The Treasury in Turkey issued its bond issuance denominated in dollars deferred to 2023 within the scope of the 2018 External Indebtedness Program. An amount of $2 billion was sold in international capital markets on Oct 16. The bond with a maturity of 2023 was stated to be demanded with $6 billion, while the yield ratio of the bond has been 7,5 percent and its coupon rate has become 7,25 percent.
These rates were 6,20 percent and 6,125 percent in the last borrowing in April. In parallel with this, the ‘‘spread’’ for the US bonds has increased to 4,47 after the recent bond issuance, while this figure was 2,67 in April. On the basis of the US bond return, an increase of nearly 2 points has occurred.
In a statement made by the Ministry of Treasury and Finance, it is said that 60 percent of the bonds were sold in the US, 23 percent of the bonds in the United Kingdom, 11 percent of them in the European countries, 5 percent in Turkey and 1 percent of them in other countries.
In addition to these, the statement of the Ministry of Treasury and Finance indicates that $6 billion-portion from the borrowing target of the Treasury amounted $6,5 billion in the 2018 external financing program has been completed.
ALBAYRAK: TENDER IS A REFLECTION OF OUR ECONOMY’S STRENGTH AGAINST EXTERNAL SHOCKS
Berat Albayrak, the Minister of Treasury and Finance, claimed in his statement about the bond issuance that high demands in the tender despite the fluctuations in global finance system are an indication of the reliability of Turkish economy.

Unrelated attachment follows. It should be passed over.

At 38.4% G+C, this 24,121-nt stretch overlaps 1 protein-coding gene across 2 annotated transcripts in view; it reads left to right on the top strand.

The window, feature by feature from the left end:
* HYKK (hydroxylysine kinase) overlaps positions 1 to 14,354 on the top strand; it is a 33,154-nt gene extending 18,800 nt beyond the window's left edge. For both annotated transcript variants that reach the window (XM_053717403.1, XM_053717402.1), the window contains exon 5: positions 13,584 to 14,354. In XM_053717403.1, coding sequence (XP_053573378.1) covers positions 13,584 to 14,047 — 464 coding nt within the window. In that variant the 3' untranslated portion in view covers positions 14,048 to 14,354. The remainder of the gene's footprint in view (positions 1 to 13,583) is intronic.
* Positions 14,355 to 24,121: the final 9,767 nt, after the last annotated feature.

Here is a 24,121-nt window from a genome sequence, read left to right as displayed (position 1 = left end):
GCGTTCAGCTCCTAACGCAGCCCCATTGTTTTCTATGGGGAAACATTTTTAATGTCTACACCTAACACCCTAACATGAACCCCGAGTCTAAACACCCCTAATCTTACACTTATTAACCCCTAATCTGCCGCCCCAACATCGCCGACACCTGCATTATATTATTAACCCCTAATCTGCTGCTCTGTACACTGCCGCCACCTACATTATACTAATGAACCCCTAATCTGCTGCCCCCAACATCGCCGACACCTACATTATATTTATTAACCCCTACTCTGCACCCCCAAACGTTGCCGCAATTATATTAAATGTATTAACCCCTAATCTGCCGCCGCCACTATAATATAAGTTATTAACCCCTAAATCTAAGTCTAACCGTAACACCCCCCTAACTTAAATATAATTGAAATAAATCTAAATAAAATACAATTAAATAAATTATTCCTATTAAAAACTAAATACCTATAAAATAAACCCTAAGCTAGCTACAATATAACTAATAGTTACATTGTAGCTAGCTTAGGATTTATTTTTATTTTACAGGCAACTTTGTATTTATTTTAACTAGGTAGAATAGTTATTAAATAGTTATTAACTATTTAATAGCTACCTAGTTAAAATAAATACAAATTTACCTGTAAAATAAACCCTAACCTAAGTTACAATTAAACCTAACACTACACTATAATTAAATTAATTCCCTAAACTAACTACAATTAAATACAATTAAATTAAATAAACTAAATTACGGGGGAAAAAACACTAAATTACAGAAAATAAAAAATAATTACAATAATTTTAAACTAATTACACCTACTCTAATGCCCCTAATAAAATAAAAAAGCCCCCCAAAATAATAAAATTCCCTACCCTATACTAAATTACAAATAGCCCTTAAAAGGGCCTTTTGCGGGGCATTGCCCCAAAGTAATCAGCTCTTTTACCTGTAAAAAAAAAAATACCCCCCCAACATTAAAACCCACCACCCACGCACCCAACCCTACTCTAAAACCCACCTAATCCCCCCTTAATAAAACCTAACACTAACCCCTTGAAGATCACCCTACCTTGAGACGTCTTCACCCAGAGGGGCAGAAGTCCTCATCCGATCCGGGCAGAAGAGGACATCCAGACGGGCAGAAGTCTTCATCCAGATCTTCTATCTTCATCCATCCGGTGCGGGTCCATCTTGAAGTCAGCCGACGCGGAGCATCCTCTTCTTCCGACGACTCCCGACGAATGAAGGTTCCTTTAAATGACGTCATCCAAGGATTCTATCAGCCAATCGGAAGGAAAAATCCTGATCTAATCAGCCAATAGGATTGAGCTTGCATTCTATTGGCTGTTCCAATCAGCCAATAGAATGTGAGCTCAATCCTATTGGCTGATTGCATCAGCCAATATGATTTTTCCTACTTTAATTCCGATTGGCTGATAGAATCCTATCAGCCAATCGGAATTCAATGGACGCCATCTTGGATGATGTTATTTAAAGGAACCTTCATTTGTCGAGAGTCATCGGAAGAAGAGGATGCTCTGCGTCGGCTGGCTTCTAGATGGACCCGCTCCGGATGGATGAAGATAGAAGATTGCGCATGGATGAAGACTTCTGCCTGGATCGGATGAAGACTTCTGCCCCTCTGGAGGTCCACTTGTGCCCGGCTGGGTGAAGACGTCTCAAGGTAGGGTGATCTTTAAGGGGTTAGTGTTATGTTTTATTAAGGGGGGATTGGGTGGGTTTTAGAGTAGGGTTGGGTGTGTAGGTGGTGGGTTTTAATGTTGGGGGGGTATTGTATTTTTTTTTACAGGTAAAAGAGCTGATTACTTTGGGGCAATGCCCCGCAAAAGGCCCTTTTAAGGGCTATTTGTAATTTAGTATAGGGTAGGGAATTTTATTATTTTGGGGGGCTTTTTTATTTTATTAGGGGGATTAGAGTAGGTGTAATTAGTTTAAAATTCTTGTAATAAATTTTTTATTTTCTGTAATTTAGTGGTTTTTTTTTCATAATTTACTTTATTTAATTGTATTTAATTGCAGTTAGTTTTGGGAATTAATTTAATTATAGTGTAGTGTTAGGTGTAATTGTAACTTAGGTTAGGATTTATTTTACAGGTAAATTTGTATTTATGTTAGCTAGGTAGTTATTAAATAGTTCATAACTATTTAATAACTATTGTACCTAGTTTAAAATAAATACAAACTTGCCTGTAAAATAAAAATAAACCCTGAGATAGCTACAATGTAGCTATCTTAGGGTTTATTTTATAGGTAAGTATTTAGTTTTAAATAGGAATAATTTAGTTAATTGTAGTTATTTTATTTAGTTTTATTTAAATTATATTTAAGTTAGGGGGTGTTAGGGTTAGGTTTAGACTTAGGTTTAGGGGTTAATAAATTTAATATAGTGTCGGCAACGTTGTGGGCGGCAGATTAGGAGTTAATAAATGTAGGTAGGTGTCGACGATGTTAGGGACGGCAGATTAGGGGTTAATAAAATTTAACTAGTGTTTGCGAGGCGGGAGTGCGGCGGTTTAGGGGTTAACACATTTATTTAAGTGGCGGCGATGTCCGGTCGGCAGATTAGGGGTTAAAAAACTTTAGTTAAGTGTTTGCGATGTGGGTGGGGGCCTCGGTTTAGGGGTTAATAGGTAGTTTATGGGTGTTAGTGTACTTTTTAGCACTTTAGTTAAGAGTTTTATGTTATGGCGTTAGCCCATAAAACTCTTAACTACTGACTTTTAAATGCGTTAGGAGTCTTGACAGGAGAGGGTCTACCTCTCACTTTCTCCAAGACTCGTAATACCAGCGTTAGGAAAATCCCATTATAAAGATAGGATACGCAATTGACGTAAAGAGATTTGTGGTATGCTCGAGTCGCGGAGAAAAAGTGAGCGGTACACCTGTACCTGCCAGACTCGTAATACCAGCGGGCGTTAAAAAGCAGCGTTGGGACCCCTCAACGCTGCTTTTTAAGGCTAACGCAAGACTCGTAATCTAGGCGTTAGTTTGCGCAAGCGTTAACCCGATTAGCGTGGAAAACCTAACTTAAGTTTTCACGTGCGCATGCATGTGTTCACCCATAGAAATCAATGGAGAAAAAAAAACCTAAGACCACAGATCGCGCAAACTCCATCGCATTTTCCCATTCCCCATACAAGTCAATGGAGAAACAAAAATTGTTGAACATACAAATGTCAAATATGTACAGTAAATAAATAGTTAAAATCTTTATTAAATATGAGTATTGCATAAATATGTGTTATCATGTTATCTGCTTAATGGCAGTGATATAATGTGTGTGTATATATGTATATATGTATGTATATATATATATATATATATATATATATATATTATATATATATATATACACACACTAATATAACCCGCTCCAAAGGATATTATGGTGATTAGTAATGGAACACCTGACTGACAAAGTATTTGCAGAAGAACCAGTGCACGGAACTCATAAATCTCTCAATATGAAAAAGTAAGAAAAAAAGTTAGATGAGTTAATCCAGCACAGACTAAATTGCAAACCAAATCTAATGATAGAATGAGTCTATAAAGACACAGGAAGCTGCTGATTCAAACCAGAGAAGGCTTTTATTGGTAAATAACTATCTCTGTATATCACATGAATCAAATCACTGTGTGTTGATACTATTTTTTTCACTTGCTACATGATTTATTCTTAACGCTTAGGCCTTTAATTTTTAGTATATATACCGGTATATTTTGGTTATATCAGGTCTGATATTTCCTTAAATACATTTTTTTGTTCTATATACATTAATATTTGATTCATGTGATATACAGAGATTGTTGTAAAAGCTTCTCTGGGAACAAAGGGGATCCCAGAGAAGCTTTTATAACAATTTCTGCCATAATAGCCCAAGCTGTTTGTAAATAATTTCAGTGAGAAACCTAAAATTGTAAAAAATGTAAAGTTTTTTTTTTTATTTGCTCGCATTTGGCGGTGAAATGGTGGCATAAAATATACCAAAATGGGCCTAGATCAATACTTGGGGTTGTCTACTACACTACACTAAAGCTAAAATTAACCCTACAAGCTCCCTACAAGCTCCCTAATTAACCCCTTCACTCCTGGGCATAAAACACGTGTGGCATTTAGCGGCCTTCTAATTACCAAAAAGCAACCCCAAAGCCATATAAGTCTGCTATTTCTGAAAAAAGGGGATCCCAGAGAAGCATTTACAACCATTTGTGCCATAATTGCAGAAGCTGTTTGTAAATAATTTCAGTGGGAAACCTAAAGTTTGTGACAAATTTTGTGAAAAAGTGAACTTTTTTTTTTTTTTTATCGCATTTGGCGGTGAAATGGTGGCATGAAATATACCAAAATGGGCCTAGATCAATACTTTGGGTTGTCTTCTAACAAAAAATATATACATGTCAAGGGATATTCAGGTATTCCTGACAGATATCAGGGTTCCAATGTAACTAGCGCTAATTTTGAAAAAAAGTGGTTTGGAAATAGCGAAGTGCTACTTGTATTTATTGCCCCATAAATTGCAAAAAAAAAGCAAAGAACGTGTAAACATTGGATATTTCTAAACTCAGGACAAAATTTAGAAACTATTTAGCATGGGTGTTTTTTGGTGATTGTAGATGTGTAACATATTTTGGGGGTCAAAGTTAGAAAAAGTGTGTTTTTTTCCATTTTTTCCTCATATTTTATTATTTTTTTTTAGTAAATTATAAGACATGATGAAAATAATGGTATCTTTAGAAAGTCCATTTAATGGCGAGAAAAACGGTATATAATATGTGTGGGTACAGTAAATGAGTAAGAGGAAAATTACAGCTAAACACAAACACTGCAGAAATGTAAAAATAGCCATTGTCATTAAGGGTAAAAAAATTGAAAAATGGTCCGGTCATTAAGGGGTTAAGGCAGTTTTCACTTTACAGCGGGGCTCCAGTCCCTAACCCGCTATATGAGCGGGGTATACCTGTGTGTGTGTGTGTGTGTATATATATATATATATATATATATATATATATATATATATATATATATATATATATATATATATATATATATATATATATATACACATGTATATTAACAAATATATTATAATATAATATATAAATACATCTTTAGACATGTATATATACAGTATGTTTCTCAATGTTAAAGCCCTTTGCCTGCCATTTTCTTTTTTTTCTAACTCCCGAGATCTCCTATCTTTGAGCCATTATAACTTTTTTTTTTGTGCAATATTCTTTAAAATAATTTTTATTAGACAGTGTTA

"The tender clearly shows that investors have responded positively to the strong economic bases of Turkey, its stability against the external shocks, and the effects of policies and measures that we have implemented," Albayrak also said.
BOND YIELDS ARE ABOUT 10 PERCENT IN AUGUST
The latest bond issuance of the Treasury was in April 2018. Yet, the yield ratios of 5-year bonds traded at the international markets rose to 10 percent. Therefore, the ratios in the tender on Oct 16 indicate a decline in the rates of return when compared to the fluctuations in the bonds of Turkey since April.
This is also considered as an indicator of conciliation with international capital by the authorities. However, the cost of this ‘‘conciliation’ is quite expensive as can be seen in the previous banking syndicates.